A resident mentioned concerns regarding a suspicious person around McDonalds on 7th street of which Shedd was unaware. He said he will investigate the area which he described as a crime hub.
· Police Lt. Latoya Heath said crime in the first district of the last 30 days has declined except for property crimes.
Heath said that there were 17 theft from autos this time last year and only 6 this year.
Over the last 60 days, 15 people were arrested for thefts from autos. She reported that 4,200 warnings were issued to citizens who were not practicing preventative methods to protect their cars.
· Brant Miller, Community Engagement Specialist from the District Department of Transportation, provided an update to a current plan that affects 9th and F streets NW traffic which ends in May. He said that a new plan will be resubmitted in April as area construction continues.
Miller said that the department will address the Advisory Neighborhood Commission if there are any permanent changes but mentioned that the current changes are only temporary. Miller said that “puppy tracks” (dotted lines that go into intersections to guide traffic appropriately) and barrels in the middle of roadways will be implemented at a date of which he is currently unaware.
Commission chair, Michael Shankle, said that the current plan does not utilize all construction space that the department says it is utilizing and that no sidewalk is provided for pedestrians. Miller answered that permits should be up to date with what space is — and isn’t — being used but if there is a problem to alert him so that he can tell his public space team to inspect the area.
Miller said he was unaware of any crash reports in response to this construction.
Local resident, Jo-Ann Neuhaus, who lives near construction complained about communication between the department and project developers. She said that she has called 311 on multiple occasions to report problems like asphalt build-up and inadequate sidewalk space but nothing had been done.
Miller mentioned that there is no maximum or minimum time frame for any new construction plans of which he is aware of.
· District Department of Transportation Planner, Spring Worth, proposed a pilot project during the summer of 2019 for downtown bus lanes on H and I streets NW. Worth mentioned that this pilot will extend morning rush from 7:00am to 10:00am and in the afternoon from 4:00pm to 7:00pm. Right-turning vehicles, bicycles, charter buses, school buses, and marked taxis will be allowed to use this bus lane. Worth said that no additional parking will be removed but cars will not be allowed to park during the extended rush hour. Worth proposed that red paint and signage on the temporary bus lane will be used to notify motorists. This plan is to alleviate traffic that Worth said has been previously slow.
· Inspector Wendy Brown from the Department of Public Works requested all commercial properties contain all their solid waste trash in appropriate containers to help solve the District’s rat problem. Brown asked residents to call 311 for replacements of their waste containers as soon as possible. Brown also mentioned that street cleaning season is approaching and advised residents to be mindful of where they park to avoid fines.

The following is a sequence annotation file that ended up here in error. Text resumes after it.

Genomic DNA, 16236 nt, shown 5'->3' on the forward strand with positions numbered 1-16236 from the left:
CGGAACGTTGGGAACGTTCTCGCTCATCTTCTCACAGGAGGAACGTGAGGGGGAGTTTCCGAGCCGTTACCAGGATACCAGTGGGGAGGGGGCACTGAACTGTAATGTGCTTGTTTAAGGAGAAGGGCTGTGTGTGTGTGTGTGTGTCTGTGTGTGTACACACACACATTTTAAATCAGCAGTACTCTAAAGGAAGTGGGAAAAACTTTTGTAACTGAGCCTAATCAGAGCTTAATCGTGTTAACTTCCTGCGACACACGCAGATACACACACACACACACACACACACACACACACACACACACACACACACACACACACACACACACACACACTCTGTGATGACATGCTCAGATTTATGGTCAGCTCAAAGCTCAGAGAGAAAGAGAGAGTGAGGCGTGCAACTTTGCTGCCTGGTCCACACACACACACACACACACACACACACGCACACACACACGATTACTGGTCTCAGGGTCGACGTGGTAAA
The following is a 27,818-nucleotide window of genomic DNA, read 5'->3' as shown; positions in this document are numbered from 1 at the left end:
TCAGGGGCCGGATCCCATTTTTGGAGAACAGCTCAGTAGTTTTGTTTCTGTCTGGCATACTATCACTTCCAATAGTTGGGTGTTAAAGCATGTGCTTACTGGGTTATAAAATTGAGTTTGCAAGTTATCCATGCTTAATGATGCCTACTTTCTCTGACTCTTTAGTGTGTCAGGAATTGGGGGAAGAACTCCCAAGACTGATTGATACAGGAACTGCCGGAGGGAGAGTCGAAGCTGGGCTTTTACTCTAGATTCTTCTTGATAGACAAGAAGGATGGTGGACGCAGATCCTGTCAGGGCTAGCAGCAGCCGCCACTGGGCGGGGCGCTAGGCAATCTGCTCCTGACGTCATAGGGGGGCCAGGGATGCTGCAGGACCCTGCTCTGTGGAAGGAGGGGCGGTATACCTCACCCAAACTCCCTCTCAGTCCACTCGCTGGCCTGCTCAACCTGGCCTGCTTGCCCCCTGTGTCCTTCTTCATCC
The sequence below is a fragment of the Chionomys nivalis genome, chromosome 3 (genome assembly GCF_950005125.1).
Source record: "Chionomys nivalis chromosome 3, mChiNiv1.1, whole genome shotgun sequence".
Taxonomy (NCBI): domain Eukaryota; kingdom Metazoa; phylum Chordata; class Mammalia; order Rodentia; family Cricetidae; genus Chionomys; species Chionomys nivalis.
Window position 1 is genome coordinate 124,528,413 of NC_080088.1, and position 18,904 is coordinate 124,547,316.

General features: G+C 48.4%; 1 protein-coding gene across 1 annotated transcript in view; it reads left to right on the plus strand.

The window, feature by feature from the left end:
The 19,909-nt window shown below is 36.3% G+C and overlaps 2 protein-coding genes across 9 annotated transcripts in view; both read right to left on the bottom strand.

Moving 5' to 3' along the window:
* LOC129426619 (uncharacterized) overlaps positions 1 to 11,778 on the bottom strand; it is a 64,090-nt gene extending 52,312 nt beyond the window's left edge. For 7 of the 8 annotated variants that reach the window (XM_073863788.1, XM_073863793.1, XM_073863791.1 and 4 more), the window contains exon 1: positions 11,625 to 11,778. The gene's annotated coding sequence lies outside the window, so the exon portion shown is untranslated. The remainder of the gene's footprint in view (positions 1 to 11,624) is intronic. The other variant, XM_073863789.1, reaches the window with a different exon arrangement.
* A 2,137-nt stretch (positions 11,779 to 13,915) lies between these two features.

· The commissioners voted unanimously to support, by letter, a marathon called the Race for Hope to fight brain tumors that will occur on May 5th from 9:00am to 11:00am.
· The commissioners also voted unanimously to send a letter of support for a marathon called the Run for our Girls that aims to uplift young girls. It will occur on June 2nd from 8:00am to 12 noon.
· The commissioners also voted unanimously to support the annual Army Ten-Miler with 27,000 participants that will occur on Sunday October 13th.
· The District Department of Transportation proposed a new bikeshare site at I Street NW and 9th streets. Residents had concerns with its placement due to construction that is already causing problems. Commissioner Michael Shankle said that the commission will revisit the proposition.
· Commissioner Michael Shankle said there is a homeless encampment at a dilapidated building located on G street between 3rd and 4th streets. The commissioners voted unanimously to send a letter to the Department of Health and Human Services and the owner of the building for investigation and cleanup.
ANC 2B – Dupont
At the March 13 meeting:
* Commissioner Randy Downs announced the Dupont Clean Spring Day to beautify the neighborhood will be held on April 6.
* Nicole Goines, representing Mayor Muriel Bowser, reported free technology classes are being held this March as well as in April and May. Those interested should call 202-216-6328. The Spring Clean-Up Day will be held on April 8.
Bowser will deliver her State of the District address at the University of the District of Columbia at 5:30 on March 18.
* Joe Florio of Councilmember Jack Evans’ office reported Mayor Muriel Bowser will send her proposed fiscal 2020 District budget to the City Council March 20. Evans’ committee will hold a hearing on April 3 at 10:00 a.m. in room 412 on the Arts & Humanities budget; on April 5 at 10:00 a.m. in room 500 on the Real Property Tax, the lottery and the chief financial office; and on April 10 at 10:30 in room 123 on Events and Destination D.C.
* Bill McCloud of Historic Dupont Circle Main Streets announced his organization’s spring dinner will be held at the Washington Hilton on March 21 from 6:00-9:00 p.m. There is a $20 charge.
* Commissioner Mike Silverstein reported the Department of Transportation has failed to replace damaged signs banning turning at a Dupont Circle intersection where a pedestrian was killed. A request had been made Sept. 25th.
Commission Chair Daniel Warwick said the commission will consider a request of the 1733 16th St. apartment building for an historic preservation review either at its April 10 meeting or more probably at a special April 18 meeting.